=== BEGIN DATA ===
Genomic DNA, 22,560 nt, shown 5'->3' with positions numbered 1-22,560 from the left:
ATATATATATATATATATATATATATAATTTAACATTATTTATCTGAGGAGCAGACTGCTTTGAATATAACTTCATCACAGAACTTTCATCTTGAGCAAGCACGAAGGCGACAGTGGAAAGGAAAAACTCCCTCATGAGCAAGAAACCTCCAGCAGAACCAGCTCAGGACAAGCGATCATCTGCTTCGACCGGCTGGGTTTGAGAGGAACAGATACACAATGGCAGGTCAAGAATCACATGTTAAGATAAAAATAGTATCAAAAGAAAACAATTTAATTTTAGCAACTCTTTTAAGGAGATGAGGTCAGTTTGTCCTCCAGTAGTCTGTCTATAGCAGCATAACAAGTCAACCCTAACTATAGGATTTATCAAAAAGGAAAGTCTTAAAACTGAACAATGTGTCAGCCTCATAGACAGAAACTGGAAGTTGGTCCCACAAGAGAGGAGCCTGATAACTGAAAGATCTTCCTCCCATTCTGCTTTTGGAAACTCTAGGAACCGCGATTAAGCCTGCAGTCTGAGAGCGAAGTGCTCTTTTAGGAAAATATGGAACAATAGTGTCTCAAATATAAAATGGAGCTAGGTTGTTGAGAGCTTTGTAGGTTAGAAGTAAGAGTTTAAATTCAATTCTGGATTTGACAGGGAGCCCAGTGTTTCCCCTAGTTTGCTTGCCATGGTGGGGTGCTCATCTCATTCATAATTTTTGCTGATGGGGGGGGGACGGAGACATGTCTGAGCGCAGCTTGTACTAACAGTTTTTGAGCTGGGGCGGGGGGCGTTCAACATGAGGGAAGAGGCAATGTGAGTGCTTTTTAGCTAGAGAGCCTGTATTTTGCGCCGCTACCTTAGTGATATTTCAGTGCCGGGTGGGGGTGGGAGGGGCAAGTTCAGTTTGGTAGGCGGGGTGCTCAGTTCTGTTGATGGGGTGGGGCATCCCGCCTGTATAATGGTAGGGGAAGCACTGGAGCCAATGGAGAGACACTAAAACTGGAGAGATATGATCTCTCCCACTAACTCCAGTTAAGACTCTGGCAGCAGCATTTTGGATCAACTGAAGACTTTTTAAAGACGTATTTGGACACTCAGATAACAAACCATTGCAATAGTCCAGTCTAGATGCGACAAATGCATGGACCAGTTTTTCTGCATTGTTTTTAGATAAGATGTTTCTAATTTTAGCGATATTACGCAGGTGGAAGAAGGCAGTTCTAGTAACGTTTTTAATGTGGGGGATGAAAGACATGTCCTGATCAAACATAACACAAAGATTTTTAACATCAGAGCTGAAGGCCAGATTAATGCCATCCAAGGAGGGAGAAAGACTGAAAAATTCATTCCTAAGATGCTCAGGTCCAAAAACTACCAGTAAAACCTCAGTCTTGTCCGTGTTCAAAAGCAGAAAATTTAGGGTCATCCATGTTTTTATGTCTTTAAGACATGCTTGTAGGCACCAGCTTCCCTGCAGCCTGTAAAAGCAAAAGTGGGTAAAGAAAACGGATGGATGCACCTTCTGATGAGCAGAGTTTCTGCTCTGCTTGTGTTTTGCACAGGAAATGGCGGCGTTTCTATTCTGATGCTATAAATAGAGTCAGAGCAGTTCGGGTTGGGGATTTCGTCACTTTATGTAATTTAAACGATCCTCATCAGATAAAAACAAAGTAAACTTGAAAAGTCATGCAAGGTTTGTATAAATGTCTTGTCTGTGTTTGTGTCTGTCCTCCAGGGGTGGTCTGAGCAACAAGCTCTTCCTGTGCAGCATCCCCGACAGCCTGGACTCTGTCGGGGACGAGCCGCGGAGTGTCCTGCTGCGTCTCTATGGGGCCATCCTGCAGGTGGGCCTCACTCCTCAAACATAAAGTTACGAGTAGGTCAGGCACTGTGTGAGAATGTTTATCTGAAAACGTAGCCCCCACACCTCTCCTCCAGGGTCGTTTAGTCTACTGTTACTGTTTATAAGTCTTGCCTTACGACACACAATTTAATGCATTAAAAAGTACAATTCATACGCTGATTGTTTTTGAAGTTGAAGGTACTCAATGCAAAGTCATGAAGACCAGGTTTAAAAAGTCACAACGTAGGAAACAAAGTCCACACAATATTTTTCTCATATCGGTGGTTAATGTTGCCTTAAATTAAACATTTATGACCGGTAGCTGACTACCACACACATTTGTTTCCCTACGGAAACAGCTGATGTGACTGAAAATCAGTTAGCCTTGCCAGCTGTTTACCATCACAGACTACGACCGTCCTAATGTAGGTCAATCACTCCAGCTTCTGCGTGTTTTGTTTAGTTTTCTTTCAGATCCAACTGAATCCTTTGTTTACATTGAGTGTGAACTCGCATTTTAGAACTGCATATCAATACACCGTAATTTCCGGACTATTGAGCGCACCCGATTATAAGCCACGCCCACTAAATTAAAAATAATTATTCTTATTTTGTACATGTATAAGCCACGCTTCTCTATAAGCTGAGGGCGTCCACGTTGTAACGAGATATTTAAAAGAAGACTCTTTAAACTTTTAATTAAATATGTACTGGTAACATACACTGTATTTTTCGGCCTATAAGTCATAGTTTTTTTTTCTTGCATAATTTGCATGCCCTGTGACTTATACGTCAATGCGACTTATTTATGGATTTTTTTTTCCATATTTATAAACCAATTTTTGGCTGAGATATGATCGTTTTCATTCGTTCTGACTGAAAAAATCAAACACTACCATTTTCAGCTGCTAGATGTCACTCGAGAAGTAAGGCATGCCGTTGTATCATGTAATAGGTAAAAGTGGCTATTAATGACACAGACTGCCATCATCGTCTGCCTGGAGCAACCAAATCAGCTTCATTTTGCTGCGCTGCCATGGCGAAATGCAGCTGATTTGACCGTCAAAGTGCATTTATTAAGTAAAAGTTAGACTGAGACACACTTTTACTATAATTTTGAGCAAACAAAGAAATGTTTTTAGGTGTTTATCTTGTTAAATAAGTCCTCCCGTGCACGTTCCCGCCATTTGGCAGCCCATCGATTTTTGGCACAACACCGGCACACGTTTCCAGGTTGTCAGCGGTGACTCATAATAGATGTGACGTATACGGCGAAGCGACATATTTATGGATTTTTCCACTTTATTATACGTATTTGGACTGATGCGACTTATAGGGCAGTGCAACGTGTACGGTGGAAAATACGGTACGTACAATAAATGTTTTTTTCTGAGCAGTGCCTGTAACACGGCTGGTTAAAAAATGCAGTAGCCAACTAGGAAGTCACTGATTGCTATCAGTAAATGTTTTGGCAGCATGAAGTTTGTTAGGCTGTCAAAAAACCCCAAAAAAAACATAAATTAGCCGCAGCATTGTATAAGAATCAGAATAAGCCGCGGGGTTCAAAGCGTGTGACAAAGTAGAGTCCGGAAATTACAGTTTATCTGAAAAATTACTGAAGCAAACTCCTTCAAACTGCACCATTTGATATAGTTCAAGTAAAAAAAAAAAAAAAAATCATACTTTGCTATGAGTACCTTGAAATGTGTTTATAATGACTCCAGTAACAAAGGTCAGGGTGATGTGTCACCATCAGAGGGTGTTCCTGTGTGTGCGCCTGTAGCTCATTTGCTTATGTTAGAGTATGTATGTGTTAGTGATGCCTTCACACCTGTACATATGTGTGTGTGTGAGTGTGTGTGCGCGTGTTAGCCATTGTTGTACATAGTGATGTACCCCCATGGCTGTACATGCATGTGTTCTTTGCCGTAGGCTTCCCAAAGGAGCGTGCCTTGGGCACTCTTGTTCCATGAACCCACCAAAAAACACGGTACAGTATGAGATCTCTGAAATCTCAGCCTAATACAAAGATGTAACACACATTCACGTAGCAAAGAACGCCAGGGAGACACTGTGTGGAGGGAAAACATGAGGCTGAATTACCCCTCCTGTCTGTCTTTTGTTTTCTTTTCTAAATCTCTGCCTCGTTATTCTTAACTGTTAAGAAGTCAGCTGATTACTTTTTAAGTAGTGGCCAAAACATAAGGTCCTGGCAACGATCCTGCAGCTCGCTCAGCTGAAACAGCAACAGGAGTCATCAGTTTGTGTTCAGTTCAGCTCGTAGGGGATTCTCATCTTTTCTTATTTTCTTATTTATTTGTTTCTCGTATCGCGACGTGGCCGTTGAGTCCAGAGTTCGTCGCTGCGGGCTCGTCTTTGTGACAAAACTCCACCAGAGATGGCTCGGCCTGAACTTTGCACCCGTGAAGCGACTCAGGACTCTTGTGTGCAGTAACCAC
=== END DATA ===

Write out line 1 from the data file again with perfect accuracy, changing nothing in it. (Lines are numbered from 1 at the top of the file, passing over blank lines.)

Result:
Genomic DNA, 22,560 nt, shown 5'->3' with positions numbered 1-22,560 from the left: